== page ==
$$H_1 : \mu > \mu_0$$: Critical region $$\{\bar{x} > \mu_0 + z_\alpha\frac{\sigma}{\sqrt{n}}\}$$, the power is a function of $$\mu$$, and this is uniformly the most powerful test for size $$\le \alpha$$.

$$H_1 : \mu \ne \mu_0$$: Critical region $$\{|\bar{x}-\mu_0| > c\}, c = z_{\frac{\alpha}{2}}\frac{\sigma}{\sqrt{n}}$$, but not uniformly most powerful.

The $$(1-\alpha)$$ CI for $$\mu$$ consists of precisely the values $$\mu_0$$ for which $$H_0: \mu = \mu_0$$ is not rejected against $$H_1: \mu \ne \mu_0$$. Exact for normal with known variance, approx. in others.

### p-value

the probability under $$H_0$$ that the test statistic is more extreme than the realisation. (A, B): $$p = p_0(\bar{X} > \bar{x}) = P(Z>\frac{\bar{x} - \mu_0}{\sigma/\sqrt{n}})$$. ©: $$p = P_0(|\bar{X} - \mu_0| > |\bar{x} - \mu_0|)$$. The smaller the p-value, the more suspicious one should be about $$H_0$$. If size is smaller than p-value, do not reject $$H_0$$.

## Generalized Likelihood Ratio

$$\Lambda^* = \frac{\text{max}_{\theta \in \omega_0}L(\theta)}{\text{max}_{\theta\in\Omega}L(\theta)}$$, $$\Omega = \omega_0 \cup \omega_1$$. The closer $$\Lambda$$ is to 0, the stronger the evidence for $$H_1$$.

### Large-sample null distribution of $$\Lambda$$

Under $$H_0$$, when n is large, $$-2\log\Lambda = \chi_k^2$$, where $$k = \text{dim}(\Omega) - \text{dim}(\omega_0)$$.

Normal ©: $$p = P\left(\chi_1^2 > \frac{(\bar{x} - \mu_0)^2}{\sigma^2/n}\right)$$

Multinomial: $$\Lambda = \prod_{i=1}^{r} \left(\frac{E_i}{X_i}\right)^{X_i}$$ where $$E_i = np_i(\hat{\theta})$$ is the expected frequency of the ith event under $$H_0$$. $$-2\log\Lambda \approx \sum_{i=1}^{r}\frac{(X_i-E_i)^2}{E_i}$$, which is the Pearson chi-square statistic, written as $$X^2$$.

### Poisson Dispersion Test

For $$i = 1 … n$$ let $$X_i \sim Poisson(\lambda_i)$$ are independent.

$$w_0 = \{ \tilde{\lambda} | \lambda_1 = \lambda_2 = … = \lambda_n\}$$

$$w_1 = \{\tilde{\lambda} | \lambda_i \ne \lambda_j \text{ for some } i,j\}$$

$$-2\log\Lambda \approx \frac{\sum_{i=1}^{n}(X_i-\bar{X})^2}{\bar{X}}$$. For large n, the null distribution of $$-2\log\Lambda$$ is approximately $$\chi_{n-1}^2$$

## Comparing 2 samples

### Normal Theory: Same Variance

$$X_1, …, X_n$$ be i.i.d $$N(\mu_X,\sigma^2)$$ and $$Y_1,…,Y_m$$ be i.i.d $$N(\mu_Y, \sigma^2)$$, independent. $$H_0: \mu_X - \mu_Y = d$$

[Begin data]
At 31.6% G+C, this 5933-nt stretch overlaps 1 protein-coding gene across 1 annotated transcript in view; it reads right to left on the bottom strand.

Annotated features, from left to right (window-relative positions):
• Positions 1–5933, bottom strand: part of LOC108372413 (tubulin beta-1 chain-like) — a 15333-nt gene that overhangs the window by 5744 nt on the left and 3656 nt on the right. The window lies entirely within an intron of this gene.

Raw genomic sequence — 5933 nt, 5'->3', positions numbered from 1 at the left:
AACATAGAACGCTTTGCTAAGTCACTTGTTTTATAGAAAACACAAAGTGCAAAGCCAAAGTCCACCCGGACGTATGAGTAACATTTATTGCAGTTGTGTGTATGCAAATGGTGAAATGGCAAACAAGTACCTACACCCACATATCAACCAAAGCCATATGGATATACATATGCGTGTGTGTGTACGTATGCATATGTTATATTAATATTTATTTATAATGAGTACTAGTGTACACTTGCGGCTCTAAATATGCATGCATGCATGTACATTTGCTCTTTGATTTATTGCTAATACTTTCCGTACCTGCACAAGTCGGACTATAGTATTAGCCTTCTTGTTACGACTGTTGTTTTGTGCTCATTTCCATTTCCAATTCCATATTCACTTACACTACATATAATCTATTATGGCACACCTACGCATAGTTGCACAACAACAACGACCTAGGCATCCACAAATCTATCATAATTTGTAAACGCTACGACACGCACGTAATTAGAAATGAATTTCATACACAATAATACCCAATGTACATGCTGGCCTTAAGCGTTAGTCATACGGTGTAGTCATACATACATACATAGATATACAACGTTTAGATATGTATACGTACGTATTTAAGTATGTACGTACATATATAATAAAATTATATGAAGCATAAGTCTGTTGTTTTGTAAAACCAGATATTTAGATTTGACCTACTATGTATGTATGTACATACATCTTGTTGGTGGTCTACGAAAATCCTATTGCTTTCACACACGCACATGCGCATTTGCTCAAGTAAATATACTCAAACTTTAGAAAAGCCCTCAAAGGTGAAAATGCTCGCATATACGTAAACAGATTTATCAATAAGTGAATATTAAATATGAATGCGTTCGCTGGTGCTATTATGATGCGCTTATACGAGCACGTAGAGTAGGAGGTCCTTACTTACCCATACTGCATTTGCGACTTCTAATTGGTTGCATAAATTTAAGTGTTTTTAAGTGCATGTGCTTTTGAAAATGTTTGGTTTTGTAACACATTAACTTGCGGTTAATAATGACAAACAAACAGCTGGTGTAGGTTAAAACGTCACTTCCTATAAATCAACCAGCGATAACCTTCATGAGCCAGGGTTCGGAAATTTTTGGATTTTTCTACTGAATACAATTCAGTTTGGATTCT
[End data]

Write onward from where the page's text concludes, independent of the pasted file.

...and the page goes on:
#### Known Variance

$$Z := \frac{\bar{X} - \bar{Y} - (\mu_X - \mu_Y)}{\sigma{\sqrt{\frac{1}{n} + \frac{1}{m}}}}$$ and reject $$H_0$$ when $$|Z| > z_{\alpha/2}$$

#### Unknown Variance

$$s_p^2 = \frac{(n-1)s_X^2 + (m-1)s_Y^2}{m+n-2}$$ where $$s_X^2 = \frac{1}{n-1}\sum_{i=1}^{n}(X_i-\bar{X})^2$$. $$s_p^2$$ is an unbiased estimator of $$\sigma^2$$. $$s_X$$ within factor of 2 from $$s_Y$$.

$$t := \frac{\bar{X} - \bar{Y} - (\mu_X - \mu_Y)}{s_p{\sqrt{\frac{1}{n} + \frac{1}{m}}}}$$ follows a t distribution with $$m+n-2$$ d.f.

If two-sided: reject $$H_0$$ when $$|t| > t_{n+m-2,\alpha/2}$$. If one-sided, e.g $$H_1: \mu_X > \mu_Y$$, reject $$H_0$$ when $$t > t_{n+m-2,\alpha}$$.

#### CI

$$\frac{\bar{X}-\bar{Y}}\pm z_{\alpha/2} \cdot \sigma \sqrt{\frac{1}{n} + \frac{1}{m}}$$ if $$\sigma$$ is known, or $$\frac{\bar{X}-\bar{Y}}\pm t_{m+n-2, \alpha/2} \cdot s_p \sqrt{\frac{1}{n} + \frac{1}{m}}$$ if $$\sigma$$ is unknown.

#### Unequal Variance

$$Z := \frac{\bar{X} - \bar{Y} - (\mu_X - \mu_Y)}{{\sqrt{\frac{\sigma_X^2}{n} + \frac{\sigma_Y^2}{m}}}}$$

$$t := \frac{\bar{X} - \bar{Y} - (\mu_X - \mu_Y)}{{\sqrt{\frac{s_X^2}{n} + \frac{s_Y^2}{m}}}}$$, with $$df = \frac{(a+b)^2}{\frac{a^2}{n-1} + \frac{b^2}{m-1}}$$ where $$a = \frac{s_X^2}{n}$$ and $$b = \frac{s_Y^2}{m}$$

### Mann-Whitney Test

We take the smaller sample of size $$n_1$$, and sum the ranks in that sample. $$R’ = n_1(m+n+1) -R$$, and $$R* = min(R’,R)$$, we reject $$H_0: F = G$$ if $$R*$$ is too small.

Test works for all distributions, and is robust to outliers.

### Paired Samples

$$(X_i, Y_i)$$ are paired and related to the same individual. $$(X_i, Y_i)$$ is independent from $$(X_j, Y_j)$$. Compute $$D_i = Y_i - X_i$$, To test $$H_0 : \mu_D = d$$, $$t = \frac{\bar{D} - \mu_D}{s_D/\sqrt{n}}$$.

$$1-\alpha$$ CI: $$\bar{D}\pm t_{n-1,\alpha/2}S_D/\sqrt{n}$$

### Ranked Test

$$W_+$$ is the sum of ranks among all positive $$D_i$$ and $$W_i$$ is the sum of ranks among all negative $$D_i$$. We want to reject $$H_0$$ if $$W = min(W_+, W_-)$$ is too large.